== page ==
I read about 2 theoretical ways we can do it

1) When a single transaction has multiple input addresses, we can assume that those addresses belong to the same wallet, thus to the same user. We should bear in mind that users do not share private keys. In fact many users may use web wallets which have pools, so those services will be treated as a single user.

2) Secondly, you can exploit the change mechanism in transactions. The entire value of unspent output should be sent back to the user as change. Bitcoin, in order to improve anonymity, produces a shadow address which collects back the change that results from any transaction. So when a single transaction has 2 outputs, you have to predict which one of the output addresses is actually belonging to the same user that initiated the transaction. If one of those two outputs has never appeared before in the blockchain, while the other has, then we can assume that the one that never appeared before is the shadow address.

But is there any public code available which is able to achieve this in an optimum and optimise algorithm, I wrote an algorithm but its O(n^2), and the dataset currently is just too huge for such algo to work.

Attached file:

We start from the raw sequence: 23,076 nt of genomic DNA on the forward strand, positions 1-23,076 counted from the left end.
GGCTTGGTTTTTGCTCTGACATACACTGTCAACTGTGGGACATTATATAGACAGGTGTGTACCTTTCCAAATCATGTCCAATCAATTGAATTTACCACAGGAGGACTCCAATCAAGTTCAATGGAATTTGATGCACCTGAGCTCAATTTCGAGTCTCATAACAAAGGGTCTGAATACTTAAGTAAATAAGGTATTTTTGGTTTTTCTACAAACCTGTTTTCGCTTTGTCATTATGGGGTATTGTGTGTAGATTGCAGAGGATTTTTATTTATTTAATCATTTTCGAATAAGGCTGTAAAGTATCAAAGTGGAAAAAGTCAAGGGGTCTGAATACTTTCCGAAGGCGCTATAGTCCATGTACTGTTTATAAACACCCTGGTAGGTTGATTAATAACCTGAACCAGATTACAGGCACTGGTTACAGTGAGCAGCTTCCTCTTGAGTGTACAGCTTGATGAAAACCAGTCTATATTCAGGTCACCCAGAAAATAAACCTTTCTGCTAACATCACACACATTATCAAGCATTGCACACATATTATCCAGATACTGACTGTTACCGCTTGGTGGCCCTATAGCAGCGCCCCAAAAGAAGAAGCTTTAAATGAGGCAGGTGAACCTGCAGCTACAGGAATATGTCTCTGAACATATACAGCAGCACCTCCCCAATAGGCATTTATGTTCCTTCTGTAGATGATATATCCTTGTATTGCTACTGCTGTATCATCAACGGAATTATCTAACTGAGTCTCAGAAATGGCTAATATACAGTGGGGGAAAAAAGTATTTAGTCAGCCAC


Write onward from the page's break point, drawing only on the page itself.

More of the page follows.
1 Answer 1


You can write both of those queries in a way that takes nearly linear time and space.

  1. Make a hash table that maps addresses to "neighbor addresses." A neighbor address is an address that was used as an input alongside another address. To find the addresses a user owns, query the hash table for the address. Add all of the addresses that are neighbors of that address. Recurse for all of the neighbors.

    This can be created in O(n*k) time and space. (n = number of transactions, k = average number of inputs from distinct addresses per transaction)

  2. Make a hash table that maps addresses to the block they were first seen in. For each address of each transaction, you check the hash table to see if it has been seen yet. If not, you create an entry for it, pointing to the current block and transaction. Then, while querying, you can quickly tell if a transaction contains addresses that have been seen for the first time.

    This can be created in O(n) time and space. (n = number of inputs)

(It doesn't need to be a hash table specifically. Other approaches would work too.)

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